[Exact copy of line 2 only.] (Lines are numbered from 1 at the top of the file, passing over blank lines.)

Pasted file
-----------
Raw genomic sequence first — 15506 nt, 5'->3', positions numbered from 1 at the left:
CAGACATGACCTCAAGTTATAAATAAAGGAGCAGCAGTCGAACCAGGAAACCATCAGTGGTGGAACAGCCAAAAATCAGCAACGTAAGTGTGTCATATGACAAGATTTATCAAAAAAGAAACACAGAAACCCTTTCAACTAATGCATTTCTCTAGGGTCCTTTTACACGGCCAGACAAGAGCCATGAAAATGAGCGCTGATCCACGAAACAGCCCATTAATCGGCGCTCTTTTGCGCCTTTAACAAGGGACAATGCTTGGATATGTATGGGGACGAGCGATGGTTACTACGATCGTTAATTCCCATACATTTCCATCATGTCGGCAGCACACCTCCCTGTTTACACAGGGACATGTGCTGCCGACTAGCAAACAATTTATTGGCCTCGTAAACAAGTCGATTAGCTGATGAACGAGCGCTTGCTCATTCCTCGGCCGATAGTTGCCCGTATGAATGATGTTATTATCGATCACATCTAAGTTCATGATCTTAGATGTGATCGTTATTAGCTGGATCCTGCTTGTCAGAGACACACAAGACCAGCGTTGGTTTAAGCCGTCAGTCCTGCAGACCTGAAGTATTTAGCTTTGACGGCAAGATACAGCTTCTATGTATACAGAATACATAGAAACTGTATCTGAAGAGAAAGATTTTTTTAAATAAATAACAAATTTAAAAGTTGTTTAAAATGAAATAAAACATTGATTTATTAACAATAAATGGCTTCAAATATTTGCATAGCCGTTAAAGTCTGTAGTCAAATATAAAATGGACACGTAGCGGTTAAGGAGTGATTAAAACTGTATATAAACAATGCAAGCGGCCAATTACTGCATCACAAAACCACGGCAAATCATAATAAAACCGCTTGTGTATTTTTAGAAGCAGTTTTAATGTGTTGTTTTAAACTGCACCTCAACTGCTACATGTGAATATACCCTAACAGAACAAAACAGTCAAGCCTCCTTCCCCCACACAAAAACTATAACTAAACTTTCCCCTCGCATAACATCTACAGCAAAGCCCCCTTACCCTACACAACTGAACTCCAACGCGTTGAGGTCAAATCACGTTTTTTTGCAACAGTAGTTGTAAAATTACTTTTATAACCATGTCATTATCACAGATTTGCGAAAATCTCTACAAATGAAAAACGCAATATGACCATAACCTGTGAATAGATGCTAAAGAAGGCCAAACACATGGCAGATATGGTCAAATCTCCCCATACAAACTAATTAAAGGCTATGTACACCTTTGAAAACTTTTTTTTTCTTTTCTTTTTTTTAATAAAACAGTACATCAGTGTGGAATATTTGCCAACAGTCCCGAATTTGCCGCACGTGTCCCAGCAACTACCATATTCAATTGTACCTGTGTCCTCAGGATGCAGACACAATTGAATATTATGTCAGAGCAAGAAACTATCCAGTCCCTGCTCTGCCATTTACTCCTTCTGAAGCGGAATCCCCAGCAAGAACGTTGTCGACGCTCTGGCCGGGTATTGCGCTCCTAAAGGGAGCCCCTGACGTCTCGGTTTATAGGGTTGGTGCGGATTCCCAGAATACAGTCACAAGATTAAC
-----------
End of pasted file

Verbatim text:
CAGACATGACCTCAAGTTATAAATAAAGGAGCAGCAGTCGAACCAGGAAACCATCAGTGGTGGAACAGCCAAAAATCAGCAACGTAAGTGTGTCATATGACAAGATTTATCAAAAAAGAAACACAGAAACCCTTTCAACTAATGCATTTCTCTAGGGTCCTTTTACACGGCCAGACAAGAGCCATGAAAATGAGCGCTGATCCACGAAACAGCCCATTAATCGGCGCTCTTTTGCGCCTTTAACAAGGGACAATGCTTGGATATGTATGGGGACGAGCGATGGTTACTACGATCGTTAATTCCCATACATTTCCATCATGTCGGCAGCACACCTCCCTGTTTACACAGGGACATGTGCTGCCGACTAGCAAACAATTTATTGGCCTCGTAAACAAGTCGATTAGCTGATGAACGAGCGCTTGCTCATTCCTCGGCCGATAGTTGCCCGTATGAATGATGTTATTATCGATCACATCTAAGTTCATGATCTTAGATGTGATCGTTATTAGCTGGATCCTGCTTGTCAGAGACACACAAGACCAGCGTTGGTTTAAGCCGTCAGTCCTGCAGACCTGAAGTATTTAGCTTTGACGGCAAGATACAGCTTCTATGTATACAGAATACATAGAAACTGTATCTGAAGAGAAAGATTTTTTTAAATAAATAACAAATTTAAAAGTTGTTTAAAATGAAATAAAACATTGATTTATTAACAATAAATGGCTTCAAATATTTGCATAGCCGTTAAAGTCTGTAGTCAAATATAAAATGGACACGTAGCGGTTAAGGAGTGATTAAAACTGTATATAAACAATGCAAGCGGCCAATTACTGCATCACAAAACCACGGCAAATCATAATAAAACCGCTTGTGTATTTTTAGAAGCAGTTTTAATGTGTTGTTTTAAACTGCACCTCAACTGCTACATGTGAATATACCCTAACAGAACAAAACAGTCAAGCCTCCTTCCCCCACACAAAAACTATAACTAAACTTTCCCCTCGCATAACATCTACAGCAAAGCCCCCTTACCCTACACAACTGAACTCCAACGCGTTGAGGTCAAATCACGTTTTTTTGCAACAGTAGTTGTAAAATTACTTTTATAACCATGTCATTATCACAGATTTGCGAAAATCTCTACAAATGAAAAACGCAATATGACCATAACCTGTGAATAGATGCTAAAGAAGGCCAAACACATGGCAGATATGGTCAAATCTCCCCATACAAACTAATTAAAGGCTATGTACACCTTTGAAAACTTTTTTTTTCTTTTCTTTTTTTTAATAAAACAGTACATCAGTGTGGAATATTTGCCAACAGTCCCGAATTTGCCGCACGTGTCCCAGCAACTACCATATTCAATTGTACCTGTGTCCTCAGGATGCAGACACAATTGAATATTATGTCAGAGCAAGAAACTATCCAGTCCCTGCTCTGCCATTTACTCCTTCTGAAGCGGAATCCCCAGCAAGAACGTTGTCGACGCTCTGGCCGGGTATTGCGCTCCTAAAGGGAGCCCCTGACGTCTCGGTTTATAGGGTTGGTGCGGATTCCCAGAATACAGTCACAAGATTAAC